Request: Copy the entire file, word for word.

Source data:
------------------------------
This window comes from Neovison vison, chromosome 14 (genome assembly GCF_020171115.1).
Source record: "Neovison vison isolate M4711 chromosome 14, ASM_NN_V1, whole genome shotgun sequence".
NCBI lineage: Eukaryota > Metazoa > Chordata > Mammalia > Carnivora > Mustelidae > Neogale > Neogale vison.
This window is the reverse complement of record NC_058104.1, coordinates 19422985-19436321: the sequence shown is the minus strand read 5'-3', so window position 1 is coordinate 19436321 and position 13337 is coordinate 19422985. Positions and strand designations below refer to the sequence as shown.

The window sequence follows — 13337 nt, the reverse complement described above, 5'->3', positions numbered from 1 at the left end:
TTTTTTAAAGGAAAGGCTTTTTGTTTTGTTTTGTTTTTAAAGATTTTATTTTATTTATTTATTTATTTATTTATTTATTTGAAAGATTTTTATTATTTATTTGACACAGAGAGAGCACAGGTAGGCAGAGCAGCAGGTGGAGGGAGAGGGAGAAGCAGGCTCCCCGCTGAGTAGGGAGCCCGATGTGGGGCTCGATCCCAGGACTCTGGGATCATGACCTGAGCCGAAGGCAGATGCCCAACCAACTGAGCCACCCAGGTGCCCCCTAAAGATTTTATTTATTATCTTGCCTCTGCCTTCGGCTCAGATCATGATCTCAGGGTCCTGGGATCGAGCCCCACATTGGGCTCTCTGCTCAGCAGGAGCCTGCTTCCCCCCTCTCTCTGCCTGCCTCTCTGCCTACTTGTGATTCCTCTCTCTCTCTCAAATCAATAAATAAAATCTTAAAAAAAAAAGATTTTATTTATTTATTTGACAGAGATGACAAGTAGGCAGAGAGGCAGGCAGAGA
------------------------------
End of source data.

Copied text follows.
This window comes from Neovison vison, chromosome 14 (genome assembly GCF_020171115.1).
Source record: "Neovison vison isolate M4711 chromosome 14, ASM_NN_V1, whole genome shotgun sequence".
NCBI lineage: Eukaryota > Metazoa > Chordata > Mammalia > Carnivora > Mustelidae > Neogale > Neogale vison.
This window is the reverse complement of record NC_058104.1, coordinates 19422985-19436321: the sequence shown is the minus strand read 5'-3', so window position 1 is coordinate 19436321 and position 13337 is coordinate 19422985. Positions and strand designations below refer to the sequence as shown.

The window sequence follows — 13337 nt, the reverse complement described above, 5'->3', positions numbered from 1 at the left end:
TTTTTTAAAGGAAAGGCTTTTTGTTTTGTTTTGTTTTTAAAGATTTTATTTTATTTATTTATTTATTTATTTATTTATTTGAAAGATTTTTATTATTTATTTGACACAGAGAGAGCACAGGTAGGCAGAGCAGCAGGTGGAGGGAGAGGGAGAAGCAGGCTCCCCGCTGAGTAGGGAGCCCGATGTGGGGCTCGATCCCAGGACTCTGGGATCATGACCTGAGCCGAAGGCAGATGCCCAACCAACTGAGCCACCCAGGTGCCCCCTAAAGATTTTATTTATTATCTTGCCTCTGCCTTCGGCTCAGATCATGATCTCAGGGTCCTGGGATCGAGCCCCACATTGGGCTCTCTGCTCAGCAGGAGCCTGCTTCCCCCCTCTCTCTGCCTGCCTCTCTGCCTACTTGTGATTCCTCTCTCTCTCTCAAATCAATAAATAAAATCTTAAAAAAAAAAGATTTTATTTATTTATTTGACAGAGATGACAAGTAGGCAGAGAGGCAGGCAGAGA